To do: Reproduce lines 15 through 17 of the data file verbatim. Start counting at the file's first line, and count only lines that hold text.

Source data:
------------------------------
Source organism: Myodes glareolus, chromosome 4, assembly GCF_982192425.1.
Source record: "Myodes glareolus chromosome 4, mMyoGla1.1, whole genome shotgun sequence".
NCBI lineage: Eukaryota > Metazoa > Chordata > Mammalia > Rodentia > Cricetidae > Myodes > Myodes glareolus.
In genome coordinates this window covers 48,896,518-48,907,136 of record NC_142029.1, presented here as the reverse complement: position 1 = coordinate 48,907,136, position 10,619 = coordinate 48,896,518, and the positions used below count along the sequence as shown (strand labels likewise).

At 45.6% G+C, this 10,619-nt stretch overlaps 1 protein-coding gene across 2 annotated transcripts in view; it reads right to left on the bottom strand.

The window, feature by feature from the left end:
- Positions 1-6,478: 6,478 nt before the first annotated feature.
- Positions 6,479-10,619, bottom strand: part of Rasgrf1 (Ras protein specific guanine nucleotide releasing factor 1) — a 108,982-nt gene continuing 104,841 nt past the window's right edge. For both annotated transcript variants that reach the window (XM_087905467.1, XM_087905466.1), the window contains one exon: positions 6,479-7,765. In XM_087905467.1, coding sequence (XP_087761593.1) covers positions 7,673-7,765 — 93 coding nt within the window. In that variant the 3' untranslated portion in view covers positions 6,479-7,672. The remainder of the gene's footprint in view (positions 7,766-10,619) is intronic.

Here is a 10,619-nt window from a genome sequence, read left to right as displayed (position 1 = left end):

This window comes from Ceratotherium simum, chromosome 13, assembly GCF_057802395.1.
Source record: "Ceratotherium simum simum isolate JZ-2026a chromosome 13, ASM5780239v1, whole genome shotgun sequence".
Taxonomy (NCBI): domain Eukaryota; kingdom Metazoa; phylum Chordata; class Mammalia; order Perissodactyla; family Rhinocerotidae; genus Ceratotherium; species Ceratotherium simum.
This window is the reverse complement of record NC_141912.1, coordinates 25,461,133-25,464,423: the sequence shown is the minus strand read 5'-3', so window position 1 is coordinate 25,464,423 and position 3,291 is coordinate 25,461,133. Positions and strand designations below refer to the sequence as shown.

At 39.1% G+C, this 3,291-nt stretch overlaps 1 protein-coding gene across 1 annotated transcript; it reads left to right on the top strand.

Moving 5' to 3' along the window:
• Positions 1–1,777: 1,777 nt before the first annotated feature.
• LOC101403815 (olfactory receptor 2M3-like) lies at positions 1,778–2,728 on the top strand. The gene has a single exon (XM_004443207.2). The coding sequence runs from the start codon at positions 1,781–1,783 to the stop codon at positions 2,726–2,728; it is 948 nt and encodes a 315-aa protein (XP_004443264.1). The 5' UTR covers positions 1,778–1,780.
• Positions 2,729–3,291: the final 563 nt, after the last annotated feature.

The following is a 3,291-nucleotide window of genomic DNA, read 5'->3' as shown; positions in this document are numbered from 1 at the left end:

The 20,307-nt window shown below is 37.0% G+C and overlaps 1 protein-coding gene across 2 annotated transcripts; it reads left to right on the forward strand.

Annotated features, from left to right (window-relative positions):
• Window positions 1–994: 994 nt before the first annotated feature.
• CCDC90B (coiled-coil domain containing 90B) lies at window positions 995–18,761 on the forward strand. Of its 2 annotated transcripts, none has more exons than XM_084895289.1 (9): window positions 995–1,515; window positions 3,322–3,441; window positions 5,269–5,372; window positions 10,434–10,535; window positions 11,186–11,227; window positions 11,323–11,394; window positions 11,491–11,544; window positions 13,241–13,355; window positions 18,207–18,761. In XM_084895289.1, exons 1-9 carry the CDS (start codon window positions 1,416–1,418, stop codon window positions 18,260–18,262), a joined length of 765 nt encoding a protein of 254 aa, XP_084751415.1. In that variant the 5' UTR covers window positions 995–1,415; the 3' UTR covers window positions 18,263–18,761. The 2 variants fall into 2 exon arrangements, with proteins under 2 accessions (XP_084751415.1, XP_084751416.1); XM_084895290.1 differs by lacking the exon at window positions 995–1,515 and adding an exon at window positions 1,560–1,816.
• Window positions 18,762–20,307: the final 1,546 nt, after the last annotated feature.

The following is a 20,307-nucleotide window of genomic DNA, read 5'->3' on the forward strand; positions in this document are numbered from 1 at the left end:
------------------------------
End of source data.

Moving 5' to 3' along the window:
• Positions 1–1,777: 1,777 nt before the first annotated feature.
• LOC101403815 (olfactory receptor 2M3-like) lies at positions 1,778–2,728 on the top strand. The gene has a single exon (XM_004443207.2). The coding sequence runs from the start codon at positions 1,781–1,783 to the stop codon at positions 2,726–2,728; it is 948 nt and encodes a 315-aa protein (XP_004443264.1). The 5' UTR covers positions 1,778–1,780.